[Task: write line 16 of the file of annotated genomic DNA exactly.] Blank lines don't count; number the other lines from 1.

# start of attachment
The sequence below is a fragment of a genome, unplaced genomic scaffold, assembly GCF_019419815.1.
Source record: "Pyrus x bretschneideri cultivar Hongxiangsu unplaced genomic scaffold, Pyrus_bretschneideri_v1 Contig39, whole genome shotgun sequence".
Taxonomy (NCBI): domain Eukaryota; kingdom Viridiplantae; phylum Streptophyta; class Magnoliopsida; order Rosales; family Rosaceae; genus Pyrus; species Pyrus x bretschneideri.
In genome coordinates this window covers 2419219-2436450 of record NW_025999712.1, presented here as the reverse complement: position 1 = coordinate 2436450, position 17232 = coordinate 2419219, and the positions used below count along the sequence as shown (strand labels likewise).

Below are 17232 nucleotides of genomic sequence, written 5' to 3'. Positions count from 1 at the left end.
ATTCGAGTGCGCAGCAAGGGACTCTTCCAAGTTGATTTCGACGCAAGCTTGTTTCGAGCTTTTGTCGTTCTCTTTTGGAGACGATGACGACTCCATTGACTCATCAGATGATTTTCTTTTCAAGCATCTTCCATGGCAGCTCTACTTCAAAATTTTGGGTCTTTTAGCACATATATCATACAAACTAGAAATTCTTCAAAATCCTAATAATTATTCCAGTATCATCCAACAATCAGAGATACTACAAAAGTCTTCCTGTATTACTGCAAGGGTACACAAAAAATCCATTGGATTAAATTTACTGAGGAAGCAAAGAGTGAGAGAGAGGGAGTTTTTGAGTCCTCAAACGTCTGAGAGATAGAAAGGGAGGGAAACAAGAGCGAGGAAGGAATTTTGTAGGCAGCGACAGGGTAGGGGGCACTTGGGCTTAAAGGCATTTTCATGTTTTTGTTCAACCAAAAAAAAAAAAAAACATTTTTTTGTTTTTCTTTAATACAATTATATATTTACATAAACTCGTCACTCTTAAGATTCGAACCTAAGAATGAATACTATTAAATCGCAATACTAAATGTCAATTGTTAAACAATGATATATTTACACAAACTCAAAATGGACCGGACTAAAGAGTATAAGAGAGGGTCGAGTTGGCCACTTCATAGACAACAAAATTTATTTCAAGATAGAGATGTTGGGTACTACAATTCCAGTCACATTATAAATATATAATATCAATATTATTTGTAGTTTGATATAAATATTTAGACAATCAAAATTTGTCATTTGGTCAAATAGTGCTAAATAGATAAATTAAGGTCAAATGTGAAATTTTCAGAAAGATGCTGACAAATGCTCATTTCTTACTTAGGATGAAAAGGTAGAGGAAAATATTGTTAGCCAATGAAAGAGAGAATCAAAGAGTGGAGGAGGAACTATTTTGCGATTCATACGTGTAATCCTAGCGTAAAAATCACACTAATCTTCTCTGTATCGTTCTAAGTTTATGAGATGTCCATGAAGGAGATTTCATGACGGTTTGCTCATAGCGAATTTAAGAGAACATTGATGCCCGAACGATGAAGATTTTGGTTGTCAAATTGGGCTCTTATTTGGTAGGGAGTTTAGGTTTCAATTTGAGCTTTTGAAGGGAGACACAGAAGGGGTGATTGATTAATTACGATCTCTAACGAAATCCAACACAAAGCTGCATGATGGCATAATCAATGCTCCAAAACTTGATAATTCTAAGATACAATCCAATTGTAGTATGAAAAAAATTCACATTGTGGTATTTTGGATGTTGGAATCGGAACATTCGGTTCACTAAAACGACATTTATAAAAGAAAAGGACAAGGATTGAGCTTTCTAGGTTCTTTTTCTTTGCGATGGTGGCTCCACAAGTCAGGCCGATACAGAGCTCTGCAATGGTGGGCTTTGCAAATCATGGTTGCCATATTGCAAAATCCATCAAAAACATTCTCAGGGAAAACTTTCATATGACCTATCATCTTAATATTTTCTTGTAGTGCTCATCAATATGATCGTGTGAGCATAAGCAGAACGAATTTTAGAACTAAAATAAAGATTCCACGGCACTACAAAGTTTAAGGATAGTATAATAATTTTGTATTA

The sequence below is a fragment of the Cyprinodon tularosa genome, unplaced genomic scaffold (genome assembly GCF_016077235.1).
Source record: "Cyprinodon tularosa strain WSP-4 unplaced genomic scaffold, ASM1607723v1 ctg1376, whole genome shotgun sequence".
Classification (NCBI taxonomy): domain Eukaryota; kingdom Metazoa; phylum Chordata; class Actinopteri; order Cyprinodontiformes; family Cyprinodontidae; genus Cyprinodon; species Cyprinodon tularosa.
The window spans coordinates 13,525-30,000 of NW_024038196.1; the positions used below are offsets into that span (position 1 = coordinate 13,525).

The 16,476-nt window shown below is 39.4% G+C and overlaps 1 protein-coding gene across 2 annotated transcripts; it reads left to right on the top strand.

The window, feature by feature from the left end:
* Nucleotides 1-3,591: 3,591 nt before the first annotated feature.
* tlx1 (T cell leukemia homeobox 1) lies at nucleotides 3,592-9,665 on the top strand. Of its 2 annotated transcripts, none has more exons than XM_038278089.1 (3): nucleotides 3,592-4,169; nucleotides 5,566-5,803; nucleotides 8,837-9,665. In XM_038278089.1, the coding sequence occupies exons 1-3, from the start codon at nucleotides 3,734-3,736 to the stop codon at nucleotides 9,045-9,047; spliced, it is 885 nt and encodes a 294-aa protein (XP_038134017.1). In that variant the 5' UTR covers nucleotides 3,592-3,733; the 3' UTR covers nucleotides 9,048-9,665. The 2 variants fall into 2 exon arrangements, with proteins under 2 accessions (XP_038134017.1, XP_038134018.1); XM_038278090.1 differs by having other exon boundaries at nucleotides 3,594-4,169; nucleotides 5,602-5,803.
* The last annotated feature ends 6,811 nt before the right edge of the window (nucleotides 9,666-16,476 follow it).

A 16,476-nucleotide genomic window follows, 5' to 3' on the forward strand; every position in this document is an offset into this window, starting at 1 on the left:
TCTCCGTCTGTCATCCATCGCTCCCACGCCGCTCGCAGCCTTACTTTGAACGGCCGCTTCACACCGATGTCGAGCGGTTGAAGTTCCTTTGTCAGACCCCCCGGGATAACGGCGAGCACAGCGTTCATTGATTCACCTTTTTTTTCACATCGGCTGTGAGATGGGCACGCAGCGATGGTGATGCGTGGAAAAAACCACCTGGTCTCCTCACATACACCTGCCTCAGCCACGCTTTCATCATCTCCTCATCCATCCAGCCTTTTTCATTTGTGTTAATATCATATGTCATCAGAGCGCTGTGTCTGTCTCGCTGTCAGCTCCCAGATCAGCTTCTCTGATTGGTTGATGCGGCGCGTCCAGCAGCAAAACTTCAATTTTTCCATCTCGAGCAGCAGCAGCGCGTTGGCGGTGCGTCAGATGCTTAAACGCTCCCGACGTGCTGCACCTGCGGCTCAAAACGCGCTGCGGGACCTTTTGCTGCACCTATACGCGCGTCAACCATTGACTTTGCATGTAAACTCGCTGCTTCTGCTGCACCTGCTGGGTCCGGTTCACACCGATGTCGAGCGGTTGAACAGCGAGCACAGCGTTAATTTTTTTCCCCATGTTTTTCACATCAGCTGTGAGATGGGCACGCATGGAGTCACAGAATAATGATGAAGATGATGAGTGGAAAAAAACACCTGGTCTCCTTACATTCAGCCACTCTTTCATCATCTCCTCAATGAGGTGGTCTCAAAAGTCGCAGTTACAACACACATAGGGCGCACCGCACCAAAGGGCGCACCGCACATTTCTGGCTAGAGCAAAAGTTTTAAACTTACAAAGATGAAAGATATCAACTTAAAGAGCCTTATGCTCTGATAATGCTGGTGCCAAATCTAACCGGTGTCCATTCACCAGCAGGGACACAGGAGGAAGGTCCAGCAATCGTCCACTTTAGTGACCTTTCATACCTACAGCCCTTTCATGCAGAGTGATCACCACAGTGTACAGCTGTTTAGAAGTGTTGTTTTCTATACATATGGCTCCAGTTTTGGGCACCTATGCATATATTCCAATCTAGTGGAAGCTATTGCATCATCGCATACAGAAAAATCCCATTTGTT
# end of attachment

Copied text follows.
A 16,476-nucleotide genomic window follows, 5' to 3' on the forward strand; every position in this document is an offset into this window, starting at 1 on the left: